August 16, 2017
   Posted in News From Other Sites

South Coast Tibetan Group president Phurbu Tsering (left) with Lhakpa Tsego, president-in-exile of Tibet (Central Tibetan Administration in India) Dr Lobsang Sangay and South Coast Tibetan Group vice-president Khonnyi Tsang Phurbu.


Published in South Coast Register – 15 August 2017

THE South Coast Tibetan Group has played host to the president of the Tibetan government-in-exile (Central Tibetan Administration in India) Dr Lobsang Sangay.

Dr Sangay has been the chief executive of the Tibetan Government-in-Exile since August 2011 and was special guest at a function at the Shoalhaven Ex-Servicemen’s Sports Club at Worrigee.

Dr Sangay and Lhakpa Tsego, who represented the Dalai Lama, both spoke to members of the Nowra Tibetan Community.

Prior to addressing the function, Dr Sangay offered a scarf to a portrait of the Dalai lama.

South Coast Tibetan Group president Phurbu Tsering said it was an honour to have two such high ranking officials in the Shoalhaven.

“Dr Sangay is the president-in-exile and Mr Tsego is the second highest representative of the Dalai Lama,” he said.

“During Dr Sangay’s visit to Australia, while also visiting the Shoalhaven, he met with Tibetan community members in Sydney and Canberra.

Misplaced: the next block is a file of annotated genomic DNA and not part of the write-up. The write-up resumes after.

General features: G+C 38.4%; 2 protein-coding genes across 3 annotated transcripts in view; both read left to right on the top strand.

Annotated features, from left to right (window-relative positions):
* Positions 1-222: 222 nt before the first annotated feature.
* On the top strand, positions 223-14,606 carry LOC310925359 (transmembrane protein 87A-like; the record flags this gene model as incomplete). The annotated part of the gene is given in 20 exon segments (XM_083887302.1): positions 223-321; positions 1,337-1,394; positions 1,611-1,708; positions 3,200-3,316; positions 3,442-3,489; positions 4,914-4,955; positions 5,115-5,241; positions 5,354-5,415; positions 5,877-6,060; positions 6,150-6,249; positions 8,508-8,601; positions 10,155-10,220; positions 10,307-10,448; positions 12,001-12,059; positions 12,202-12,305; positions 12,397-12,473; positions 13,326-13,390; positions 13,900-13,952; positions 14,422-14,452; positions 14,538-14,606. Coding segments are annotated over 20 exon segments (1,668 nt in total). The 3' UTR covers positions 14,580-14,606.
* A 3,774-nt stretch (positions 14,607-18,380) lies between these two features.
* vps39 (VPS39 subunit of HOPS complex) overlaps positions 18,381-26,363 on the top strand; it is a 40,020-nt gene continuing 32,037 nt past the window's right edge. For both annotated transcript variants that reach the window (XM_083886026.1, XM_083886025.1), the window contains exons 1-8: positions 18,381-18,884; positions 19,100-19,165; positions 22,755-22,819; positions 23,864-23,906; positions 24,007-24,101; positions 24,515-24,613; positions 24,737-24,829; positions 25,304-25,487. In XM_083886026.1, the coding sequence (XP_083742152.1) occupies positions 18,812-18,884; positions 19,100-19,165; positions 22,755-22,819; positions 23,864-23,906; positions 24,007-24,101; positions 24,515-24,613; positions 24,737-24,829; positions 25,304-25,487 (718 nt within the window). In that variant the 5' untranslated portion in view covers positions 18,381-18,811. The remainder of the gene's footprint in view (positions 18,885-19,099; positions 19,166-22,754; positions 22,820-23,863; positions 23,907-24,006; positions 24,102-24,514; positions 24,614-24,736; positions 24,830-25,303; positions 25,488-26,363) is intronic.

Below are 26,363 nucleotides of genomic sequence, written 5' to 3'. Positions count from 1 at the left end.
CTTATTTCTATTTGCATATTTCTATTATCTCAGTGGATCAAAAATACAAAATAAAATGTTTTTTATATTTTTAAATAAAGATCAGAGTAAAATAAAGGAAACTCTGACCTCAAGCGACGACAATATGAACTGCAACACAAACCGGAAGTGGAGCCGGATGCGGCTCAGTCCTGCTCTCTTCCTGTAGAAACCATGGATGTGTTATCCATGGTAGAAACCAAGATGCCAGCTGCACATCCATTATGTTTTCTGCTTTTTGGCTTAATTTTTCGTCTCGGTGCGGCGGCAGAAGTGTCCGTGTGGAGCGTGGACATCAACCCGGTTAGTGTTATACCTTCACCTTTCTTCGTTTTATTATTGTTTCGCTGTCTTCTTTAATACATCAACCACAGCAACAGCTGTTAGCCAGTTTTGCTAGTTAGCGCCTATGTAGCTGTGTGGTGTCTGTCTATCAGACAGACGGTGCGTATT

“He met with some Chinese scholars and democratic activists, as well as some Australian Parliamentary support groups and a function with Tibetan Chinese.

“It was fantastic for our local group to be able to speak to him. We have been very privileged and honoured by his visit.”

Dr Sangay talked about the services available to community members.

“We all came to Australia as refugees and are now citizens,” Mr Tsering said.

“Dr Sangay asked what help the organisation might need and what goals we have as a group?

“Our community is very new, the South Coast Tibetan Community was only registered just over a year ago.

“We originally started with three families in the area, two years ago. We now have nine families and some relatives who arrived under the refugee program. A total of 36 members.

“It has been a big move. Not all of us came directly to Australia, some came via India under the special humanitarian program.

“The president encouraged us to work together to overcome our cultural isolation, be committed to meeting new people and have fun together.”

Exiled Tibetans have twice voted Mr Sangay as sikyong–or president–of the India-based Central Tibetan Administration.

During his visit he called on the Australian government to lobby for full Tibetan autonomy in China.

He called for the Chinese government to embrace the ‘Middle Way’ approach, allowing Tibetan people to vote for their representatives in China.

“If the Chinese government ends the oppression and gives genuine autonomy as per Chinese laws, then we will not seek separation from China,” he said.

Officially, Tibet is a province of China headed by a Communist Party-appointed administrator.

“He is a Chinese person ruling over Tibetan people and I am a Tibetan who has the mandate of the Tibetan people,” Mr Sangay said.

Tibet’s famous Buddhist spiritual leader, the Dalai Lama, announced in 2011 he wished to hand his political functions to an elected official.

Mr Sangay himself has never been to Tibet. His father fled Tibet at the same time as the Dalai Lama in 1959. Mr Sangay was born in a refugee camp in India in 1968.

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